Retail Wars: Google to Take on Amazon

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The newest addition of the media giant war: Google (NAS: GOOG) is reportedly planning to challenge Amazon.com (NAS: AMZN) in online retail.

The Wall Street Journal reports that Google is looking to delve further into Internet retailing, an area currently dominated by Amazon. Google is reportedly in discussion with "major retailers and shippers to create a service that would let consumers shop for items online, and receive orders within a day for a low fee."

Google is already the world's largest search engine, and it dominates when shoppers are searching for products to buy online. Ensuring that the next steps are taken care of within the Google platform seemed only a matter of time.

Same-day delivery would likely pull consumers away from Amazon, which currently offers Amazon Prime service, a once-yearly $79 fee for two-day shipping for any goods bought on Amazon.

About 40% of Google's revenue comes from retail sources, according to Scot Wingo, chief executive of e-commerce company ChannelAdvisor. He explains that Amazon Prime has been such a big success in recent years that it has begun to threaten this big portion of Google's revenues.

Details
According to the Wall Street Journal's report, Google is in discussion with retailers that include Macy's (M), Gap (NYS: GPS) and Office Max (NYS: OMX) . The Journal also says Google is planning a test trial in the San Francisco Bay area, which could involve United Parcel Service (NYS: UPS) .

It may be difficult for Google's online retail platform to overtake Amazon, which already owns inventory and runs a massive chain of warehouses. Amazon also tightly controls the process of taking orders and delivering goods.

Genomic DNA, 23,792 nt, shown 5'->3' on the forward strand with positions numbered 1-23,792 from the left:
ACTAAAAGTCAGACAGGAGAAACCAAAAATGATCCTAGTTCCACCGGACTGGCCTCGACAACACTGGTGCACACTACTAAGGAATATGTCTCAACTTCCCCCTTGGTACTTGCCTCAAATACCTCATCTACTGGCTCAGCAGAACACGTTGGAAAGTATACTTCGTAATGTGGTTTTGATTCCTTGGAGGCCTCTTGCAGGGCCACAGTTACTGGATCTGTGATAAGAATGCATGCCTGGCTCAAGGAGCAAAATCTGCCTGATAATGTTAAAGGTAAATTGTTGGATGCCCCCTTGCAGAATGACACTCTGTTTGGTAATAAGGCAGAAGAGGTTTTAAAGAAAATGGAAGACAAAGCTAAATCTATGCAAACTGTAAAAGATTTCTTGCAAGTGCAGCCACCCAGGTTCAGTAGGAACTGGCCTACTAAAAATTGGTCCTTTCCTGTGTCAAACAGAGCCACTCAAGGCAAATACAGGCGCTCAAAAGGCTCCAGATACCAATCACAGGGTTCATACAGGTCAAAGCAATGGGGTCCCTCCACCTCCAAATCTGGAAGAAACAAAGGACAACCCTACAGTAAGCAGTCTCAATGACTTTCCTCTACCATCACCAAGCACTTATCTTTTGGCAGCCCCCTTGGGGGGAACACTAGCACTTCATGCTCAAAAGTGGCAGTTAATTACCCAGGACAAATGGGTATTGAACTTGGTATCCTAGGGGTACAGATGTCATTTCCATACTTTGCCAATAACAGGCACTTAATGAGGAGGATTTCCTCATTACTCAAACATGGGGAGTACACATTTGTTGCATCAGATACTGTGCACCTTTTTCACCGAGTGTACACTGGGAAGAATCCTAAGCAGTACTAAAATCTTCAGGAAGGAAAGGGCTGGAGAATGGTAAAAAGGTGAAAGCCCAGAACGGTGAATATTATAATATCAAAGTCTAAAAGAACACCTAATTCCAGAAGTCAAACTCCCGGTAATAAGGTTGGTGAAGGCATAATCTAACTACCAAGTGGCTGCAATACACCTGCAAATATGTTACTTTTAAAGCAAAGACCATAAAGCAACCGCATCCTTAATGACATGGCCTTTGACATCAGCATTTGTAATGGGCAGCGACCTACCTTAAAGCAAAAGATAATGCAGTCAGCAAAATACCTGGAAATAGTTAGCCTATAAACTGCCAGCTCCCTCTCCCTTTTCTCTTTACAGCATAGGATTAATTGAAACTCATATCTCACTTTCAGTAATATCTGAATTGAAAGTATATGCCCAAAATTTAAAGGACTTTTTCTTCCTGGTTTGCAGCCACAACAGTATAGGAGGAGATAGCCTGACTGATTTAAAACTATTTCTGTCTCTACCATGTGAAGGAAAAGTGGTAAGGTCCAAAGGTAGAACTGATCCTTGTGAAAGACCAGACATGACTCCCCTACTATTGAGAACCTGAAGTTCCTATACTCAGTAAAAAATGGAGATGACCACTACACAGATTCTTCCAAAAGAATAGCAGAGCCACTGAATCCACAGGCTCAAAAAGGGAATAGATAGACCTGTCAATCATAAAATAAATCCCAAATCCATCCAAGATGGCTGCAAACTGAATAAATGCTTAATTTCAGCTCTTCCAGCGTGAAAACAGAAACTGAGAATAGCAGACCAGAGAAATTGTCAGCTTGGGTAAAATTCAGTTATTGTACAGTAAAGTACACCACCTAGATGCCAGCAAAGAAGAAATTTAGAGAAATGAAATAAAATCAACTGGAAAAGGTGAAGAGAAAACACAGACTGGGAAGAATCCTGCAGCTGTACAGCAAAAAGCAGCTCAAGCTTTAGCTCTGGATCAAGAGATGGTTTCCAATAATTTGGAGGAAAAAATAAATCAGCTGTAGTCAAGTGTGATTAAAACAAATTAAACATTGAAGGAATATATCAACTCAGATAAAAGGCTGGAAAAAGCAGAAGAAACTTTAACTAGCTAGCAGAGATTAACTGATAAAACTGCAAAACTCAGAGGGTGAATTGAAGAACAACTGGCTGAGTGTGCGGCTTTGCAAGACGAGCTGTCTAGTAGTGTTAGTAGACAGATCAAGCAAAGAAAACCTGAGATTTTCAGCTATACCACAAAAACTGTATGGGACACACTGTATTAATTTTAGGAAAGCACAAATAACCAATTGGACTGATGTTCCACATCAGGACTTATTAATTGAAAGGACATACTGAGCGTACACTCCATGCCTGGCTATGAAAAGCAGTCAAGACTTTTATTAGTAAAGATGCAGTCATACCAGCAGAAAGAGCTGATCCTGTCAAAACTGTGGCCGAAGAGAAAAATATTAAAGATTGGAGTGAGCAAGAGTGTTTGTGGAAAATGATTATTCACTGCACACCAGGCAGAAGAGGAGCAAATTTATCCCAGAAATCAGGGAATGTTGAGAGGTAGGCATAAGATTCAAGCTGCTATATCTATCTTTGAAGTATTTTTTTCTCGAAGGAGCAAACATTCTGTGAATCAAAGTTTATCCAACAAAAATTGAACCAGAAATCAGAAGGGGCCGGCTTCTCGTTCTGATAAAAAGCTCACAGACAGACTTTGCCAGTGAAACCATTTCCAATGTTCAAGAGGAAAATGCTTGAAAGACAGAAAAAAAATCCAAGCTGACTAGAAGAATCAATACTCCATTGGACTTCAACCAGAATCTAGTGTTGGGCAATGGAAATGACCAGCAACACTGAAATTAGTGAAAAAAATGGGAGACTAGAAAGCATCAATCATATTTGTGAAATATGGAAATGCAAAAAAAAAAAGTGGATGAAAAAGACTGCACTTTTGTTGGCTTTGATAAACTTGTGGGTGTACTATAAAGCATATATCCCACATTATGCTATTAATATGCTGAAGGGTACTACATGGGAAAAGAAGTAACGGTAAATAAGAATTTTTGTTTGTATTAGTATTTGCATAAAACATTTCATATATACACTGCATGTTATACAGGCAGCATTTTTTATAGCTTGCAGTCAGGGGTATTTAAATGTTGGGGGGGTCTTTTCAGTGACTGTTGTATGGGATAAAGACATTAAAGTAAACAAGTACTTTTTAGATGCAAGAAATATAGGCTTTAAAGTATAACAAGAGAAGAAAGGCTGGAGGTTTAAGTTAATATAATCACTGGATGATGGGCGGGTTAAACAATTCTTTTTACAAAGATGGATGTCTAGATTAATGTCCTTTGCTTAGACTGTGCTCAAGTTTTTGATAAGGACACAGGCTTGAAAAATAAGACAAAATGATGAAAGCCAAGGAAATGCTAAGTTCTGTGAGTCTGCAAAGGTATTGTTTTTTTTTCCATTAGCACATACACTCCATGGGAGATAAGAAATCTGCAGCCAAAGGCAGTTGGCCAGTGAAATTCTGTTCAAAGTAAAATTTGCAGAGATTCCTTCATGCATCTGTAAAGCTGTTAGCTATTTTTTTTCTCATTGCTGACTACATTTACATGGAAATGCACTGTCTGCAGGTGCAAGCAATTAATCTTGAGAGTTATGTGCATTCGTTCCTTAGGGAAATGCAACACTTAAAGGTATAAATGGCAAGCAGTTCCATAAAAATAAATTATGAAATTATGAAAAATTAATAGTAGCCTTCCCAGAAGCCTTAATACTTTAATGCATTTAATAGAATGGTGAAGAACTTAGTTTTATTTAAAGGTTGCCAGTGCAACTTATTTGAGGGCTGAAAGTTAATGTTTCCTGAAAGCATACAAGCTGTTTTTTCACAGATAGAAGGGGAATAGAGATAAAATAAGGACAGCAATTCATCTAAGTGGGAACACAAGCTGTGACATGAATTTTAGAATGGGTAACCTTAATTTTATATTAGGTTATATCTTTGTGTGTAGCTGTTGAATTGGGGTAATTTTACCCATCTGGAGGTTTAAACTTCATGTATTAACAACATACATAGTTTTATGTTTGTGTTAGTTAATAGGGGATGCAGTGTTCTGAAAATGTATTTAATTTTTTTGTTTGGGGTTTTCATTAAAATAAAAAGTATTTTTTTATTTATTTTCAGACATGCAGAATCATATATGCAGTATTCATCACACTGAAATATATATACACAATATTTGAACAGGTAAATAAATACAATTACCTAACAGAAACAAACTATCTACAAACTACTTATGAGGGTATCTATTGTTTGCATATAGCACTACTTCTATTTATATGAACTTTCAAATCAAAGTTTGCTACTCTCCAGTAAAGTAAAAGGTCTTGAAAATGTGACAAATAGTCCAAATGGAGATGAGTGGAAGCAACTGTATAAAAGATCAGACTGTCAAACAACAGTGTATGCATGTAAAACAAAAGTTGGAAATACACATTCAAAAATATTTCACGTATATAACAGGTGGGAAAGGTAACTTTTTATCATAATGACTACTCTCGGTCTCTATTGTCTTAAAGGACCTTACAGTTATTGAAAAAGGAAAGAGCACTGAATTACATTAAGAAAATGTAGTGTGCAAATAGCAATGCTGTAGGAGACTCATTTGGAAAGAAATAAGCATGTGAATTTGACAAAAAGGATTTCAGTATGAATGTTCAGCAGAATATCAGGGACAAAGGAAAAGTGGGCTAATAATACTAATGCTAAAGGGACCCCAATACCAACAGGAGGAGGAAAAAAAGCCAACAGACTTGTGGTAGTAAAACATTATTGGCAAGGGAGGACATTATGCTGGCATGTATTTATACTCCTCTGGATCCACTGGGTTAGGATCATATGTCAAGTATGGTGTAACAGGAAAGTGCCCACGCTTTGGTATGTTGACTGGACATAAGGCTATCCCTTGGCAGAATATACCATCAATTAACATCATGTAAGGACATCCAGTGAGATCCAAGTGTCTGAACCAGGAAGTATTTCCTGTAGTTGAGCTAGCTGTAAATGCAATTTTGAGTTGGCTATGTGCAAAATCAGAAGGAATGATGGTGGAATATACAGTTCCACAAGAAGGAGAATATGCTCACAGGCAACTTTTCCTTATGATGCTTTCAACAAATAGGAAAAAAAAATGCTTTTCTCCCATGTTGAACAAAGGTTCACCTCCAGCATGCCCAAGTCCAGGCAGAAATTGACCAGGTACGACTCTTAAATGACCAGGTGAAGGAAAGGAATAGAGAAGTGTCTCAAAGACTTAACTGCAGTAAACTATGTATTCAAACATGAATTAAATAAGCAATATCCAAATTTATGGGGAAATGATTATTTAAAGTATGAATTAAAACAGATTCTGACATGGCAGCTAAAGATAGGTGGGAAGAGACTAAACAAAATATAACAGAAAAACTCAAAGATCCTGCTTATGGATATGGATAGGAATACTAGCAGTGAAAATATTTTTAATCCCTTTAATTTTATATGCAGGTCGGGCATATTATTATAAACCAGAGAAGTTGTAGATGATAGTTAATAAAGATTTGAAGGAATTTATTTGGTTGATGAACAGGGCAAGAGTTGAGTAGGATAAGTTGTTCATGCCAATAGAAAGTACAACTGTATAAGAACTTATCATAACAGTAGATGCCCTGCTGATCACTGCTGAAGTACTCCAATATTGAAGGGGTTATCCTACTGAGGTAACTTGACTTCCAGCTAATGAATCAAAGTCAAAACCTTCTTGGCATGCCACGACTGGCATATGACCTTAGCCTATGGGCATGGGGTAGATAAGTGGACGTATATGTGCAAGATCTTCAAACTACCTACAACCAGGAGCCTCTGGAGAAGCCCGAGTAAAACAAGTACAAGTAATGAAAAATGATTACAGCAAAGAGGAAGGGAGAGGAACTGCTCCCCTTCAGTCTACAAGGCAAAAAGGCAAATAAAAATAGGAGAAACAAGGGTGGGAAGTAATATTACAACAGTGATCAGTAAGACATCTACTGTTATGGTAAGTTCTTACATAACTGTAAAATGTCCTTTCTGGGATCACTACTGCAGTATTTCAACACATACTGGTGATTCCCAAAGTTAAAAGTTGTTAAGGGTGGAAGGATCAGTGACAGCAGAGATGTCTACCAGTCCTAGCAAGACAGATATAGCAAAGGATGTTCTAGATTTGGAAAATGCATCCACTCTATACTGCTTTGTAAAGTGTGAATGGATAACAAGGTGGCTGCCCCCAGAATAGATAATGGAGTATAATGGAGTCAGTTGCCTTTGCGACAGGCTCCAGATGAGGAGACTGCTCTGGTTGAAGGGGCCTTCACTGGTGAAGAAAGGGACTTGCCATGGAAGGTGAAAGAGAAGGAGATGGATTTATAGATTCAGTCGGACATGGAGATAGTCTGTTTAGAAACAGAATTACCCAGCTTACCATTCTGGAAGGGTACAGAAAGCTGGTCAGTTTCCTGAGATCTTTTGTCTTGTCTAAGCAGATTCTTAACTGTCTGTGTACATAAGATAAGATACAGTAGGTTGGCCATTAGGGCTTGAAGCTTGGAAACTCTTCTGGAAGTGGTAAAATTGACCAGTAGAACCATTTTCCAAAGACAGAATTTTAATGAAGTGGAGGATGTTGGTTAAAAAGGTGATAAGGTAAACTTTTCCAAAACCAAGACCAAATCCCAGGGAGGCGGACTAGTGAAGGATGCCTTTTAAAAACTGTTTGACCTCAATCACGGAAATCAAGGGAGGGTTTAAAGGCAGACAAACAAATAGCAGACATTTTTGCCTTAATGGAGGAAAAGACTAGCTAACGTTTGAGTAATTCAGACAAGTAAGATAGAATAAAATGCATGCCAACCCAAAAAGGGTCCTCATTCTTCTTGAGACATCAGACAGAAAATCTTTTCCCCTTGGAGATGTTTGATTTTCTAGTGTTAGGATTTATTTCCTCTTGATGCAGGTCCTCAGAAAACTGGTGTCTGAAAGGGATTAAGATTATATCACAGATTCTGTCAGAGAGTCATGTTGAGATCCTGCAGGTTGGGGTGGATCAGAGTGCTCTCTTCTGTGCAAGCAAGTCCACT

Google, meanwhile, would be relying on third-party shippers to fulfill orders and provide good service to customers.

Investing ideas
Interested in following or trading on Google, Amazon, and other key players rumored to be involved in Google's bid to take on online retail?

Here are company descriptions of the names mentioned above. Do you think these names have much to win (or loose) by Google's efforts? (Click here to access free, interactive tools to analyze these ideas.)

1. Amazon.com: Operates as an online retailer in North America and internationally. Market cap of $89.64B. The stock has gained 11.67% over the last year.

2. Google: Google is the world's most popular search engine. Market cap of $198.79B. The stock has had a couple of great days, gaining 7.66% over the last week.

3. Gap: Operates as a specialty retailing company. Market cap of $9.60B. The stock has had a couple of great days, gaining 5.67% over the last week.

4. Macy's: Operates department stores and Internet websites in the United States. Market cap of $13.74B. Exhibiting strong upside momentum--currently trading 5.04% above its SMA20, 10.5% above its SMA50, and 20.87% above its SMA200. The stock has had a couple of great days, gaining 8.8% over the last week.

5. OfficeMax: Distributes business-to-business and retail office products. Market cap of $392.71M. This is a risky stock that is significantly more volatile than the overall market (beta = 2.54). The stock is a short squeeze candidate, with a short float at 17.07% (equivalent to 6.38 days of average volume). The stock has had a couple of great days, gaining 7.29% over the last week.

6. United Parcel Service: Provides transportation, logistics, and financial services in the United States and internationally. Market cap of $68.64B. The stock has had a couple of great days, gaining 6.32% over the last week.

Interactive Chart: Press Play to compare changes in analyst ratings over the last two years for the stocks mentioned above. Analyst ratings sourced from Zacks Investment Research.


Kapitall's Rebecca Lipman owns shares of AMZN. Data sourced from Finviz.

At the time this article was published The Motley Fool owns shares of Gap, Google, and United Parcel Service. Motley Fool newsletter services have recommended buying shares of Amazon.com and Google. Try any of our Foolish newsletter services free for 30 days. We Fools may not all hold the same opinions, but we all believe that considering a diverse range of insights makes us better investors. The Motley Fool has a disclosure policy.

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